doi:10.1371/journal.pntd.0002975
PMCID: PMC4102459  PMID: 25033291
20.  Filarial Excretory-Secretory Products Induce Human Monocytes to Produce Lymphangiogenic Mediators 
The nematodes Wuchereria bancrofti and Brugia spp. infect over 120 million people worldwide, causing lymphedema, elephantiasis and hydrocele, collectively known as lymphatic filariasis. Most infected individuals appear to be asymptomatic, but many exhibit sub-clinical manifestations including the lymphangiectasia that likely contributes to the development of lymphedema and elephantiasis. As adult worm excretory-secretory products (ES) do not directly activate lymphatic endothelial cells (LEC), we investigated the role of monocyte/macrophage-derived soluble factors in the development of filarial lymphatic pathology. We analyzed the production of IL-8, IL-6 and VEGF-A by peripheral blood mononuclear cells (PBMC) from naïve donors following stimulation with filarial ES products. ES-stimulated PBMCs produced significantly more IL-8, IL-6 and VEGF-A compared to cells cultured in medium alone; CD14+ monocytes appear to be the primary producers of IL-8 and VEGF-A, but not IL-6. Furthermore, IL-8, IL-6 and VEGF-A induced in vitro tubule formation in LEC Matrigel cultures. Matrigel plugs supplemented with IL-8, IL-6, VEGF-A, or with supernatants from ES-stimulated PBMCs and implanted in vivo stimulated lymphangiogenesis. Collectively, these data support the hypothesis that monocytes/macrophages exposed to filarial ES products may modulate lymphatic function through the secretion of soluble factors that stimulate the vessel growth associated with the pathogenesis of filarial disease.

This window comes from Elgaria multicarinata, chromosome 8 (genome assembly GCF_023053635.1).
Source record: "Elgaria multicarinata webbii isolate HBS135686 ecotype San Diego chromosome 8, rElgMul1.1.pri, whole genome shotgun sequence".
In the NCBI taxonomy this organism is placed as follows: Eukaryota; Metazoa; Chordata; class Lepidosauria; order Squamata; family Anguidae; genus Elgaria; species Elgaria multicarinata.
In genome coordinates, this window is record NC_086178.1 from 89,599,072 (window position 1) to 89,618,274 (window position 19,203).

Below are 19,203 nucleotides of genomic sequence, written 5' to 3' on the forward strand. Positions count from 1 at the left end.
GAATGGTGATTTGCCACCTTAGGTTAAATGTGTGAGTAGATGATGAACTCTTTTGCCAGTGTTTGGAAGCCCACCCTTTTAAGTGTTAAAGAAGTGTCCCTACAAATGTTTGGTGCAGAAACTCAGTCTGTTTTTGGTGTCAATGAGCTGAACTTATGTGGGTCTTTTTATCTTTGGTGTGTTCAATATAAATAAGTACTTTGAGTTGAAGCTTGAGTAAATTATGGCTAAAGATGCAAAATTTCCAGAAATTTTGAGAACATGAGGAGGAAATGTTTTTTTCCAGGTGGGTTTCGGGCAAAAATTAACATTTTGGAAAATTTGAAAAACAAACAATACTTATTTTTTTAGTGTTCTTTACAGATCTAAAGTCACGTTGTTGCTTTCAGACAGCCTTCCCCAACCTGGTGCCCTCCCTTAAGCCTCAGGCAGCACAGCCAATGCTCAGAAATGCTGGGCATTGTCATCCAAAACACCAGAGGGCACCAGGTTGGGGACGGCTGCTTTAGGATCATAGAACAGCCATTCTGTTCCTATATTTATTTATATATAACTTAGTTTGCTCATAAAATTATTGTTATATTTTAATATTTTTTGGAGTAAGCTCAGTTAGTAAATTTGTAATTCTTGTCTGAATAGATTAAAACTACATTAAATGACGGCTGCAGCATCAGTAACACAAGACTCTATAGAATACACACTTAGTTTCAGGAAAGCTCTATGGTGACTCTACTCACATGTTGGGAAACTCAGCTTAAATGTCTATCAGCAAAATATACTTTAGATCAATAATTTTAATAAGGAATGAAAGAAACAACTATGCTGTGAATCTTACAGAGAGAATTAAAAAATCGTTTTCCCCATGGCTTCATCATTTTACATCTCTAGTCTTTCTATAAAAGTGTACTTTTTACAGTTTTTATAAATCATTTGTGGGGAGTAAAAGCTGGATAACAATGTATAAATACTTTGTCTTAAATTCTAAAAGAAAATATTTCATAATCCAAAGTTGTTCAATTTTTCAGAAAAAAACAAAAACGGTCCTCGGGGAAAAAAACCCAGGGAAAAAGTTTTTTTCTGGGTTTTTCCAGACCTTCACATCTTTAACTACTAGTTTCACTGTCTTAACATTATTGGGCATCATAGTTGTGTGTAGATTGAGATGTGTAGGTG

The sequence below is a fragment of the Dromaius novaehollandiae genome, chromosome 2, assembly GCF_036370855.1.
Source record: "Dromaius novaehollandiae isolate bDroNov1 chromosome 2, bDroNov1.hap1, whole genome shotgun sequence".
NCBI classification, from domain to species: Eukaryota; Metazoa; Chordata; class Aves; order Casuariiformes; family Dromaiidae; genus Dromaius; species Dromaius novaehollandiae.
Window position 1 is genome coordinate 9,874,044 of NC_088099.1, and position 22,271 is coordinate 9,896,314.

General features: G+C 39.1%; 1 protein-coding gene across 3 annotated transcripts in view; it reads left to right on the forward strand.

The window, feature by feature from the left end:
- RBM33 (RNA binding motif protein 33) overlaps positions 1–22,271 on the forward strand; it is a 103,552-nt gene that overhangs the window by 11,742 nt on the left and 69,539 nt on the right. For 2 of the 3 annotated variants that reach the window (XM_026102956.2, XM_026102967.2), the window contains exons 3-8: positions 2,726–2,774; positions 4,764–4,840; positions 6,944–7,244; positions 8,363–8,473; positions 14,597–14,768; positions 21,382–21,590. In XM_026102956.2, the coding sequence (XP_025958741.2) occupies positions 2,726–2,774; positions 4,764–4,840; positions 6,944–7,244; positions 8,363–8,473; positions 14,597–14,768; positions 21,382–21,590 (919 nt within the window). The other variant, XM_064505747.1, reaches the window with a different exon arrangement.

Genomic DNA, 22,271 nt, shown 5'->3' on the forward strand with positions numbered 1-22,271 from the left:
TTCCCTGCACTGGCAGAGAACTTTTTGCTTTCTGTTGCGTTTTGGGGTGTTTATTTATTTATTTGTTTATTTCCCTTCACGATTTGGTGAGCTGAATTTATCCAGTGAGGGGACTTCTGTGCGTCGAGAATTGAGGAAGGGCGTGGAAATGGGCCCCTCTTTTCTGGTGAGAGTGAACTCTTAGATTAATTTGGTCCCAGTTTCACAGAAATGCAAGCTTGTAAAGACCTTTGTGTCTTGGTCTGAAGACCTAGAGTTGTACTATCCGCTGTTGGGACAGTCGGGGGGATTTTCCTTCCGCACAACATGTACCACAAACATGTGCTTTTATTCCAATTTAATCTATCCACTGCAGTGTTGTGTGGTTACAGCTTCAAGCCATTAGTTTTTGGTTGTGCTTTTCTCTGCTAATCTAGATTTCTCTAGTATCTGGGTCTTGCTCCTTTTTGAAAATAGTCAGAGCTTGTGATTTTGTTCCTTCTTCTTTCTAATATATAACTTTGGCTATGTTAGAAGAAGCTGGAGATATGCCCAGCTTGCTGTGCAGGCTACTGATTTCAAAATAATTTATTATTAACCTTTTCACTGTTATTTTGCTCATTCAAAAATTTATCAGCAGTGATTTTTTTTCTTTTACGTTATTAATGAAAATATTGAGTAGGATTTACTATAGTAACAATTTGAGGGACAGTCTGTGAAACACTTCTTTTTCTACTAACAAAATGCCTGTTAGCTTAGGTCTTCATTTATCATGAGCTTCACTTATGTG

Author Summary
Lymphatic filariasis is caused by parasitic worms with approximately 120 million people infected worldwide and over 1 billion people at risk. The adult worms reside in host lymphatic vessels (LV) but most infected individuals do not present with overt clinical symptoms. Individuals exhibiting lymphedema, a common form of the disease, are often antigen negative; however, infected individuals, though often asymptomatic, have dilated LVs suggesting that early damage to the lymphatic architecture may lead to lymphedema in these infected individuals. In the LVs, adult worms release excretory-secretory (ES) products. Filarial ES products do not directly activate lymphatic endothelial cells (LEC), so we hypothesized that accessory cells may activate LECs indirectly and contribute to the development of disease. Here, we show that adult filarial ES products induce human blood cells, specifically monocytes, to produce lymphangiogenic factors such as IL-8 and VEGF-A and that these factors induce the formation of LVs in vivo. These results support a role for filarial ES products in altering the lymphatic architecture in filarial-infected individuals and this may contribute to LV pathology and the development of lymphedema.